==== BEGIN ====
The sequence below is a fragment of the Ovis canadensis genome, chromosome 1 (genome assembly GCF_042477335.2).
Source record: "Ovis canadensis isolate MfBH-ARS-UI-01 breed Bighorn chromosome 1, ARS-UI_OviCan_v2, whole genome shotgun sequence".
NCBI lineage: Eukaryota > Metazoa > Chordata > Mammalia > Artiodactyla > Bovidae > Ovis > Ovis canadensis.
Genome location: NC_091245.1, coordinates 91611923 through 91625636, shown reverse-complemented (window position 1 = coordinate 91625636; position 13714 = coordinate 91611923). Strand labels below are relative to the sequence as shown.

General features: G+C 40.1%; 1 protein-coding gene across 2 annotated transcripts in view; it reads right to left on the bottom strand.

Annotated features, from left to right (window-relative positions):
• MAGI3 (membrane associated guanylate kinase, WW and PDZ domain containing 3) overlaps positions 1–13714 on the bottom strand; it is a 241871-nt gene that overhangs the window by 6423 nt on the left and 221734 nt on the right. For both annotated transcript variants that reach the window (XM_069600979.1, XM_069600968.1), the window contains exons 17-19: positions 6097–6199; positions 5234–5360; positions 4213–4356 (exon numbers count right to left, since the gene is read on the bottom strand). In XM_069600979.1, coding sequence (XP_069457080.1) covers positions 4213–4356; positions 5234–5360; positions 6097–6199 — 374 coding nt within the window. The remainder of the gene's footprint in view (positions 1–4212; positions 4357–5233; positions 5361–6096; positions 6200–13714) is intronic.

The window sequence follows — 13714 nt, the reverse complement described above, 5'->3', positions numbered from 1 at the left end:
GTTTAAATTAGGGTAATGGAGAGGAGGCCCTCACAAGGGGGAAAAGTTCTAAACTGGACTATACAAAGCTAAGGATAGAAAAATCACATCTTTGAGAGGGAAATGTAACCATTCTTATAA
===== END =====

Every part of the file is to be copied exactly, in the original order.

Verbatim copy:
The sequence below is a fragment of the Ovis canadensis genome, chromosome 1 (genome assembly GCF_042477335.2).
Source record: "Ovis canadensis isolate MfBH-ARS-UI-01 breed Bighorn chromosome 1, ARS-UI_OviCan_v2, whole genome shotgun sequence".
NCBI lineage: Eukaryota > Metazoa > Chordata > Mammalia > Artiodactyla > Bovidae > Ovis > Ovis canadensis.
Genome location: NC_091245.1, coordinates 91611923 through 91625636, shown reverse-complemented (window position 1 = coordinate 91625636; position 13714 = coordinate 91611923). Strand labels below are relative to the sequence as shown.

General features: G+C 40.1%; 1 protein-coding gene across 2 annotated transcripts in view; it reads right to left on the bottom strand.

Annotated features, from left to right (window-relative positions):
• MAGI3 (membrane associated guanylate kinase, WW and PDZ domain containing 3) overlaps positions 1–13714 on the bottom strand; it is a 241871-nt gene that overhangs the window by 6423 nt on the left and 221734 nt on the right. For both annotated transcript variants that reach the window (XM_069600979.1, XM_069600968.1), the window contains exons 17-19: positions 6097–6199; positions 5234–5360; positions 4213–4356 (exon numbers count right to left, since the gene is read on the bottom strand). In XM_069600979.1, coding sequence (XP_069457080.1) covers positions 4213–4356; positions 5234–5360; positions 6097–6199 — 374 coding nt within the window. The remainder of the gene's footprint in view (positions 1–4212; positions 4357–5233; positions 5361–6096; positions 6200–13714) is intronic.

The window sequence follows — 13714 nt, the reverse complement described above, 5'->3', positions numbered from 1 at the left end:
GTTTAAATTAGGGTAATGGAGAGGAGGCCCTCACAAGGGGGAAAAGTTCTAAACTGGACTATACAAAGCTAAGGATAGAAAAATCACATCTTTGAGAGGGAAATGTAACCATTCTTATAA